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Biochemistry. 2013 Jul 2;52(26):4492-506. doi: 10.1021/bi400397k. Epub 2013 Jun 21.

Structural and functional characterization of MppR, an enduracididine biosynthetic enzyme from streptomyces hygroscopicus: functional diversity in the acetoacetate decarboxylase-like superfamily.

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  • 1National Center for Biotechnology Information, National Library of Medicine, National Institutes of Health, Bethesda, Maryland 20894, USA.

Abstract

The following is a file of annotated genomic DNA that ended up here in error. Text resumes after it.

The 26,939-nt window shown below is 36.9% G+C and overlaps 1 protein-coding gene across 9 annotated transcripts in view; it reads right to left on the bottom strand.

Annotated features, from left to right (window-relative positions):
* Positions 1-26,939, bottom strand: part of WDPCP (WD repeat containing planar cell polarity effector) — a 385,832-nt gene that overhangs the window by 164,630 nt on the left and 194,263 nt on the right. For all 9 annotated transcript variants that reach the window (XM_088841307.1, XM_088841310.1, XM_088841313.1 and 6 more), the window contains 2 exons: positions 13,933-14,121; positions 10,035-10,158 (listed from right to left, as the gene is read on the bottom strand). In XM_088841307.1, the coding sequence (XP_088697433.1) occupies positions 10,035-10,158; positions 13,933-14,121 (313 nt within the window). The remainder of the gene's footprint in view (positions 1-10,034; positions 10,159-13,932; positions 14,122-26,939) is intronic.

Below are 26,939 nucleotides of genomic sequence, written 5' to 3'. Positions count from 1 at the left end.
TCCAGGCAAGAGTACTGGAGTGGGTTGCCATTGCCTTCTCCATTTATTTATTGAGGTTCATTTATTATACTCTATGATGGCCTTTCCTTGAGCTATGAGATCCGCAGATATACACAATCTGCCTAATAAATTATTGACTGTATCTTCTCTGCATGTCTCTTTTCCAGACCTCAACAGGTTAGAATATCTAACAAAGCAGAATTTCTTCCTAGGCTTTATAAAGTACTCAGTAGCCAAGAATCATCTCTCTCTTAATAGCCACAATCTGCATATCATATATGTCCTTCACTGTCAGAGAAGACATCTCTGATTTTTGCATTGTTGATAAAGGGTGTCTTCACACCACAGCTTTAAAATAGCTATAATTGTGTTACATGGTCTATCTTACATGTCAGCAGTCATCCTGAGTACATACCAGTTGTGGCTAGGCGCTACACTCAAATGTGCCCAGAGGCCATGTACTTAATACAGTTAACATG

The nonproteinogenic amino acid enduracididine is a critical component of the mannopeptimycins, cyclic glycopeptide antibiotics with activity against drug-resistant pathogens, including methicillin-resistant Staphylococcus aureus. Enduracididine is produced in Streptomyces hygroscopicus by three enzymes, MppP, MppQ, and MppR. On the basis of primary sequence analysis, MppP and MppQ are pyridoxal 5'-phosphate-dependent aminotransferases; MppR shares a low, but significant, level of sequence identity with acetoacetate decarboxylase. The exact reactions catalyzed by each enzyme and the intermediates involved in the route to enduracididine are currently unknown. Herein, we present biochemical and structural characterization of MppR that demonstrates a catalytic activity for this enzyme and provides clues about its role in enduracididine biosynthesis. Bioinformatic analysis shows that MppR belongs to a previously uncharacterized family within the acetoacetate decarboxylase-like superfamily (ADCSF) and suggests that MppR-like enzymes may catalyze reactions diverging from the well-characterized, prototypical ADCSF decarboxylase activity. MppR shares a high degree of structural similarity with acetoacetate decarboxylase, though the respective quaternary structures differ markedly and structural differences in the active site explain the observed loss of decarboxylase activity. The crystal structure of MppR in the presence of a mixture of pyruvate and 4-imidazolecarboxaldehyde shows that MppR catalyzes the aldol condensation of these compounds and subsequent dehydration. Surprisingly, the structure of MppR in the presence of "4-hydroxy-2-ketoarginine" shows the correct 4R enantiomer of "2-ketoenduracididine" bound to the enzyme. These data, together with bioinformatic analysis of MppR homologues, identify a novel family within the acetoacetate decarboxylase-like superfamily with divergent active site structure and, consequently, biochemical function.

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